The health of your gut is important for all of the major functions of the body, not just the brain. The body’s immune cells are almost entirely in the gut (17). When the bacteria of the gut are out of balance, the immune response is not functioning at its highest capacity.
Collagen, gelatin, and glutamine are the building blocks to a healthier gut and they are contained in bone broth. Bone broth is easy to digest and is absorbed by the body immediately, making it helpful for your gut, skin, and joint health.
Non-dairy alternatives like coconut milk yogurt and kefir are filled with probiotics, the bacteria that helps support the gut. Other fermented foods like kimchi and sauerkraut are loaded with probiotics help cleanse the digestive system.
Coconut oil is a healthy fat that contains the saturated fat lauric acid, which makes the oil antifungal and antimicrobial, and therefore beneficial to the gut (27). Coconut oil is also anti-inflammatory, so it is recommended to improve inflammatory bowel conditions.
Grass-fed meats are more nutritious, are higher in healthy fats, and higher levels of antioxidants. It’s important to decipher between conventionally fed (grain-fed) animals and pasture-raised animals. When an animal is grass-fed, it spends its life grazing on grass and plants, as opposed to grains, meaning the meat is higher in anti-inflammatory omega–3 fatty acids and vitamins a and E (28).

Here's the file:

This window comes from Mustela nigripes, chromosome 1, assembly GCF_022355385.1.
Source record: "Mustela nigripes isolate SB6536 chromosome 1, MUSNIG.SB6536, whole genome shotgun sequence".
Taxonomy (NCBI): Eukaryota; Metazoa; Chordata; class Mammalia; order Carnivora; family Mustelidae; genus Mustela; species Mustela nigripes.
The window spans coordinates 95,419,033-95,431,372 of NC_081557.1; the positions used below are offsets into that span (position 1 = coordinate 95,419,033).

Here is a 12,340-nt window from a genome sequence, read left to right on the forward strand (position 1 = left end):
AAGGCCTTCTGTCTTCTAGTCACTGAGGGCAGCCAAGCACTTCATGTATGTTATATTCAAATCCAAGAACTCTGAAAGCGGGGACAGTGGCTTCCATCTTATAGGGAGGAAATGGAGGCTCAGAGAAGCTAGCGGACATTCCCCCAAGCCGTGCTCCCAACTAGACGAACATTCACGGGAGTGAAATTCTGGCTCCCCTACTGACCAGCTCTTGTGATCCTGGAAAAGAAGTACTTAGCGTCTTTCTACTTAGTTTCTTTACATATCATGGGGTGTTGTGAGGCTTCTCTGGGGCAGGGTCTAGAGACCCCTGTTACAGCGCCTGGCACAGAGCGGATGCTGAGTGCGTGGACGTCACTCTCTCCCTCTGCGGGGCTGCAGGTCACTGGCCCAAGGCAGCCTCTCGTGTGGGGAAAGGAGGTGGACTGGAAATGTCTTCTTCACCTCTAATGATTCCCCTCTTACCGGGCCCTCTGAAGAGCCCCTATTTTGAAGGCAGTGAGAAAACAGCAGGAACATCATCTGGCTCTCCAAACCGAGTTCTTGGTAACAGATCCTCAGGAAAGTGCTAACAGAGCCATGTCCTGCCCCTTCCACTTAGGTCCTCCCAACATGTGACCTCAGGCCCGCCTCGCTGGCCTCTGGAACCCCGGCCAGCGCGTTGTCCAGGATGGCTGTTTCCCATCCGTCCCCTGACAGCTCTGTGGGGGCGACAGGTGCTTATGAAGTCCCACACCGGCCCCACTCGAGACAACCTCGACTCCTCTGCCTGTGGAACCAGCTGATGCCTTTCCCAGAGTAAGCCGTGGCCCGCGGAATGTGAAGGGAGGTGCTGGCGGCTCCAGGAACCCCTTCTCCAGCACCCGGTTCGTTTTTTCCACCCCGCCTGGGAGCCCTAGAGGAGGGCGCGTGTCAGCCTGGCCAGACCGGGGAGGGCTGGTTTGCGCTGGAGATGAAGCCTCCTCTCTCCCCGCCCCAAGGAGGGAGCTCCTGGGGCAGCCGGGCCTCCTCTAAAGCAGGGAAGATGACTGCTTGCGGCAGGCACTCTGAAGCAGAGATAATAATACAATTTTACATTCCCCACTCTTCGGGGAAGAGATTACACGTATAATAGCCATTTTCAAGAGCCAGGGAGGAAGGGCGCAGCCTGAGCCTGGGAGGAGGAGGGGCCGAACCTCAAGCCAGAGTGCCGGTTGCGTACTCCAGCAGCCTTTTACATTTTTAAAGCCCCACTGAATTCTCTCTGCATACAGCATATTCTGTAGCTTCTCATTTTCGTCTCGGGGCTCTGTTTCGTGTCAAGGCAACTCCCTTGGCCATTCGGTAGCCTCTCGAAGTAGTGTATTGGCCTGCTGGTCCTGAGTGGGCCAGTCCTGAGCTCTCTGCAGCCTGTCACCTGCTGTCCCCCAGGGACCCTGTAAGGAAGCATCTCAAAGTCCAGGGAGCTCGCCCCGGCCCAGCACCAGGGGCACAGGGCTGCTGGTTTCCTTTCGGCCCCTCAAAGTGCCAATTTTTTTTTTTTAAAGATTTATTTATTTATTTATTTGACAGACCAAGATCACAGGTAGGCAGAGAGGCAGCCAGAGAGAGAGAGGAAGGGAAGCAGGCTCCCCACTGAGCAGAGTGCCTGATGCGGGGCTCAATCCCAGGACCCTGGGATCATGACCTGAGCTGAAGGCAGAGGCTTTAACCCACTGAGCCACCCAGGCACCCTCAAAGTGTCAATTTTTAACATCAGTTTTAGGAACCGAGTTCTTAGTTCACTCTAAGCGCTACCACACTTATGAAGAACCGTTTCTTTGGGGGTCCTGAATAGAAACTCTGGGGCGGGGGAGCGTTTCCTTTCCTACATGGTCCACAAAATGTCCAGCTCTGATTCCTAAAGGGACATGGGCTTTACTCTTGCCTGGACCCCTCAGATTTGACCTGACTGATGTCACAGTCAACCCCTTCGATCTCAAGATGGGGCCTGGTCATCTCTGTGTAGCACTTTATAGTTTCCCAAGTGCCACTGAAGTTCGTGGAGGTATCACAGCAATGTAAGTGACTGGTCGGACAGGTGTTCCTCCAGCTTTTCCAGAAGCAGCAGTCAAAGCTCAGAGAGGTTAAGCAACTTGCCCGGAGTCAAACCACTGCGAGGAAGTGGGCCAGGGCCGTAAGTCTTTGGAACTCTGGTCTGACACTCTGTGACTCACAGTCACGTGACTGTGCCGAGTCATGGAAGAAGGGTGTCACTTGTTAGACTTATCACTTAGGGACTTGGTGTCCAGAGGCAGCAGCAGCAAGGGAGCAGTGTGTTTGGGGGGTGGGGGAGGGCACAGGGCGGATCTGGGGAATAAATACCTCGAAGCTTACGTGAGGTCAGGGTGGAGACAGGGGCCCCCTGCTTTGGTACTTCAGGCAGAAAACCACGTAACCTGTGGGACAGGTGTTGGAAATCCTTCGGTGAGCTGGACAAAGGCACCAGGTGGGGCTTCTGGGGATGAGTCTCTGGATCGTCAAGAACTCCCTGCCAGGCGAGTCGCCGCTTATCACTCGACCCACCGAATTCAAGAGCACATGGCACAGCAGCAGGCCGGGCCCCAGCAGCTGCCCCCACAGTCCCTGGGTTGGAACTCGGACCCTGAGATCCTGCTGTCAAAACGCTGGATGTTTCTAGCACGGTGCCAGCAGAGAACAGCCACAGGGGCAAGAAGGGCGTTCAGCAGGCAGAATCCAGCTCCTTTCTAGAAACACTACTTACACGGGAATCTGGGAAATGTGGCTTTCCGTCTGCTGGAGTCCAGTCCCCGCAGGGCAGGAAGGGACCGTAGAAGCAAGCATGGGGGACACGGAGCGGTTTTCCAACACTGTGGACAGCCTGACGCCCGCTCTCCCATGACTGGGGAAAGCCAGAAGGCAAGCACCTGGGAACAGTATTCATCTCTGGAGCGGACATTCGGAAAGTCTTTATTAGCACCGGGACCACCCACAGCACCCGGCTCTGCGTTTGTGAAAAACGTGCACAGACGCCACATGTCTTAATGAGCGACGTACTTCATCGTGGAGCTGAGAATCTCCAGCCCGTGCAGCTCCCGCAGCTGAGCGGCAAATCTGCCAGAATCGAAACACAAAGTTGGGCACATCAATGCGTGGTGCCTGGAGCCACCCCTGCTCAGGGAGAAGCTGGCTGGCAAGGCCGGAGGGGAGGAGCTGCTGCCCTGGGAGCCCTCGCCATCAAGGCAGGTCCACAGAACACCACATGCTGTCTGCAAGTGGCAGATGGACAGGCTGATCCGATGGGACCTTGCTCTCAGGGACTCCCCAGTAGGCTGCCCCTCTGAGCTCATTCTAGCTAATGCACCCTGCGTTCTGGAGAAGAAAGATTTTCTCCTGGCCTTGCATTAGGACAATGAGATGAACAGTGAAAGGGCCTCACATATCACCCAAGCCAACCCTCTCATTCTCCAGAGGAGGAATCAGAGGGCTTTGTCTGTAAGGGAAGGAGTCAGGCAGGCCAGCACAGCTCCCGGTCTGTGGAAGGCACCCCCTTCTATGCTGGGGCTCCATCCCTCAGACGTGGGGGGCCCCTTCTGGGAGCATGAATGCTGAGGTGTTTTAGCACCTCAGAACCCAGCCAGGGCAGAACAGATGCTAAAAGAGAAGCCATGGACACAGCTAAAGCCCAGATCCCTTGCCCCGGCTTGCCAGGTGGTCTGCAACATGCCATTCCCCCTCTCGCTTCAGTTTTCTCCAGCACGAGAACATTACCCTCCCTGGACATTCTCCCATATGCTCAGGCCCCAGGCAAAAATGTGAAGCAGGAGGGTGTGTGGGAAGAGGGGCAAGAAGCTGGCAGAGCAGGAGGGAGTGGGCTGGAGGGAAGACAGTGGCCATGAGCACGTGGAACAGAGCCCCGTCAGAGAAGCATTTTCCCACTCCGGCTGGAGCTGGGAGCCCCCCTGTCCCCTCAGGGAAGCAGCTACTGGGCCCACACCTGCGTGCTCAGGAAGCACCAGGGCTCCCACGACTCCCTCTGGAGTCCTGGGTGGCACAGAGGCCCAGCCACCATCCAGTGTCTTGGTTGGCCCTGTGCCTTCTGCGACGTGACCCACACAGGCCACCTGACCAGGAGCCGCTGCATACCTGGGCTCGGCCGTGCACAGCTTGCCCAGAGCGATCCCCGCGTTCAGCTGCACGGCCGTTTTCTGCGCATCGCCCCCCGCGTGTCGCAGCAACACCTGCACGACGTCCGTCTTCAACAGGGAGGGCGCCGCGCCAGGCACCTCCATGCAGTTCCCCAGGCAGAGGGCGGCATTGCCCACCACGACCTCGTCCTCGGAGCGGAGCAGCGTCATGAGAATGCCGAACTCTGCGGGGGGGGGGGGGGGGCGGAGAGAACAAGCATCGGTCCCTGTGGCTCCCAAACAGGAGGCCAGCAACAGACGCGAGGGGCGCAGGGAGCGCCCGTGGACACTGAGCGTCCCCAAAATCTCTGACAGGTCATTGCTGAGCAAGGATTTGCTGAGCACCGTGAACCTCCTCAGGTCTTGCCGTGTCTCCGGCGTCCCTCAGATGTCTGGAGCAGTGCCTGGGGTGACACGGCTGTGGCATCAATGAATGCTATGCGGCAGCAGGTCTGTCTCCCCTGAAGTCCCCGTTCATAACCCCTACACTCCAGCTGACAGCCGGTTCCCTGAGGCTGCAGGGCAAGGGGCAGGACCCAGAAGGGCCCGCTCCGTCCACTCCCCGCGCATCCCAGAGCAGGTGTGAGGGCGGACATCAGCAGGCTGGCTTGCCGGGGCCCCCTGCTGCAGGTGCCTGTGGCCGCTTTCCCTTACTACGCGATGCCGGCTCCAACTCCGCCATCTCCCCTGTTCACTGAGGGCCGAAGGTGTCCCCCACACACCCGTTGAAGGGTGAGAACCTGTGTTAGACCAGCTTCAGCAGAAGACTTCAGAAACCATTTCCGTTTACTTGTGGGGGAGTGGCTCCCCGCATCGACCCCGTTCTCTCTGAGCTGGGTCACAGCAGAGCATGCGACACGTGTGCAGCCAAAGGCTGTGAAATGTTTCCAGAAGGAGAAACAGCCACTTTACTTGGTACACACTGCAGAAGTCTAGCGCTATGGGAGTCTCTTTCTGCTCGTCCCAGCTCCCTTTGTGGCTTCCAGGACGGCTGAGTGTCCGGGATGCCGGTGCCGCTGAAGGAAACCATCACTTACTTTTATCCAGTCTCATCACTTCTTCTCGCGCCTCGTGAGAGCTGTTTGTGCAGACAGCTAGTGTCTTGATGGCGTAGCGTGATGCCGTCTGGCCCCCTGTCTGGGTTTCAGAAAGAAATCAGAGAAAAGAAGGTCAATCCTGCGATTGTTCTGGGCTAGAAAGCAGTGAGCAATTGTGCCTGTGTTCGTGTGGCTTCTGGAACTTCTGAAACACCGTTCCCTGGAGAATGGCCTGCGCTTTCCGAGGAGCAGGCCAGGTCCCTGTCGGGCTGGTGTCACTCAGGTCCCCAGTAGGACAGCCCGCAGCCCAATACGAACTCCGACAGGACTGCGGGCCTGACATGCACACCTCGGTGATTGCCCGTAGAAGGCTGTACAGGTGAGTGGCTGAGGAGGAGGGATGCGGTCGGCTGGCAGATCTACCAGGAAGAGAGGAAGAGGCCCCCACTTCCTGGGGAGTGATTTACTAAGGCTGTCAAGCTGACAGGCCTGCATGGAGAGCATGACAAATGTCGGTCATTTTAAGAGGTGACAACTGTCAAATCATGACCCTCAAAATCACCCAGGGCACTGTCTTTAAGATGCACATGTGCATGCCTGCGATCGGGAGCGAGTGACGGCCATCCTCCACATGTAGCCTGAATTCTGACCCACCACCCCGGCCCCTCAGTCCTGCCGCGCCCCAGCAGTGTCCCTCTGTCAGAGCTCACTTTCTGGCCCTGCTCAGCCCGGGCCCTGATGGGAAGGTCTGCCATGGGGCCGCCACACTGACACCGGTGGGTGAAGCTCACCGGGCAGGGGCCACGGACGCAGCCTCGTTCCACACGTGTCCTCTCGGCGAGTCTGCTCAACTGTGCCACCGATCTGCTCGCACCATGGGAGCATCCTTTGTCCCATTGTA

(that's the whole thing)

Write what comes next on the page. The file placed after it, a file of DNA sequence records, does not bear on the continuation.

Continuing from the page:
another source of essential omega–3 fatty acids is wild-caught fish or fish oil supplements. Many people take fish oil supplements daily if they do not regularly consume oily fish in their diets. The recommended daily intake is 1,100 milligrams for women and 1,600 milligrams for men (29). Be sure to consult your doctor before adding supplements to your routine.
To begin supporting your gut health, focus on adding the nutrient-dense foods listed above into your diet. Download this free Leaky Gut Diet Food List and take it with you the next time you go to the grocery store. You’ll have access to all of the foods to incorporate into your diet, and which ones to avoid, making the shopping trip much easier.
Don’t forget to add bone broth to your shopping list! The mouth-watering soups and savory bone broths from Kettle & Fire can be easily incorporated into your diet. Bone broth is a simple way to promote your gut health and strengthen the gut-brain connection.